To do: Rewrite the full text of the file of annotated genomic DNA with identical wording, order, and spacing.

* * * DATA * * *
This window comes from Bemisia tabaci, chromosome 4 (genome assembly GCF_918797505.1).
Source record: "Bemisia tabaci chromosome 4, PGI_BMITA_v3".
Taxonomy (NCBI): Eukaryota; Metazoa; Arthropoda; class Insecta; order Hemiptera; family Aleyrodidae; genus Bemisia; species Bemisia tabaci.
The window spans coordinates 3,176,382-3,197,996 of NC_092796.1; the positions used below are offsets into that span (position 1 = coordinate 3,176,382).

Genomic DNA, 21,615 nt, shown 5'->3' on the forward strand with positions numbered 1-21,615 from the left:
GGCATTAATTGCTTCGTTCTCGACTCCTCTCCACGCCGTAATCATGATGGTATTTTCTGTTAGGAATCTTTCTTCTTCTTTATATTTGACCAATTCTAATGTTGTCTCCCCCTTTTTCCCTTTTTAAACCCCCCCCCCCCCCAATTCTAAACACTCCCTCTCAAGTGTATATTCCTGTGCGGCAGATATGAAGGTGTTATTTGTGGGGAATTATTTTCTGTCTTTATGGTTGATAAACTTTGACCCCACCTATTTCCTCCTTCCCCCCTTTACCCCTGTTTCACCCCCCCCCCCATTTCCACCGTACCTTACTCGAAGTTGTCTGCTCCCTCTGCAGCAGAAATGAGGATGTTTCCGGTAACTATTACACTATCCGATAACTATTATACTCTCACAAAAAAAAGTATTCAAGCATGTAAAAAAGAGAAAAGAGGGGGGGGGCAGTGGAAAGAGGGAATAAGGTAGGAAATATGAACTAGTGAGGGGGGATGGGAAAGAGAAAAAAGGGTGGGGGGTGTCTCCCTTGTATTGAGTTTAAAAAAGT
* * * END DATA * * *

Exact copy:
This window comes from Bemisia tabaci, chromosome 4 (genome assembly GCF_918797505.1).
Source record: "Bemisia tabaci chromosome 4, PGI_BMITA_v3".
Taxonomy (NCBI): Eukaryota; Metazoa; Arthropoda; class Insecta; order Hemiptera; family Aleyrodidae; genus Bemisia; species Bemisia tabaci.
The window spans coordinates 3,176,382-3,197,996 of NC_092796.1; the positions used below are offsets into that span (position 1 = coordinate 3,176,382).

Genomic DNA, 21,615 nt, shown 5'->3' on the forward strand with positions numbered 1-21,615 from the left:
GGCATTAATTGCTTCGTTCTCGACTCCTCTCCACGCCGTAATCATGATGGTATTTTCTGTTAGGAATCTTTCTTCTTCTTTATATTTGACCAATTCTAATGTTGTCTCCCCCTTTTTCCCTTTTTAAACCCCCCCCCCCCCCAATTCTAAACACTCCCTCTCAAGTGTATATTCCTGTGCGGCAGATATGAAGGTGTTATTTGTGGGGAATTATTTTCTGTCTTTATGGTTGATAAACTTTGACCCCACCTATTTCCTCCTTCCCCCCTTTACCCCTGTTTCACCCCCCCCCCCATTTCCACCGTACCTTACTCGAAGTTGTCTGCTCCCTCTGCAGCAGAAATGAGGATGTTTCCGGTAACTATTACACTATCCGATAACTATTATACTCTCACAAAAAAAAGTATTCAAGCATGTAAAAAAGAGAAAAGAGGGGGGGGGCAGTGGAAAGAGGGAATAAGGTAGGAAATATGAACTAGTGAGGGGGGATGGGAAAGAGAAAAAAGGGTGGGGGGTGTCTCCCTTGTATTGAGTTTAAAAAAGT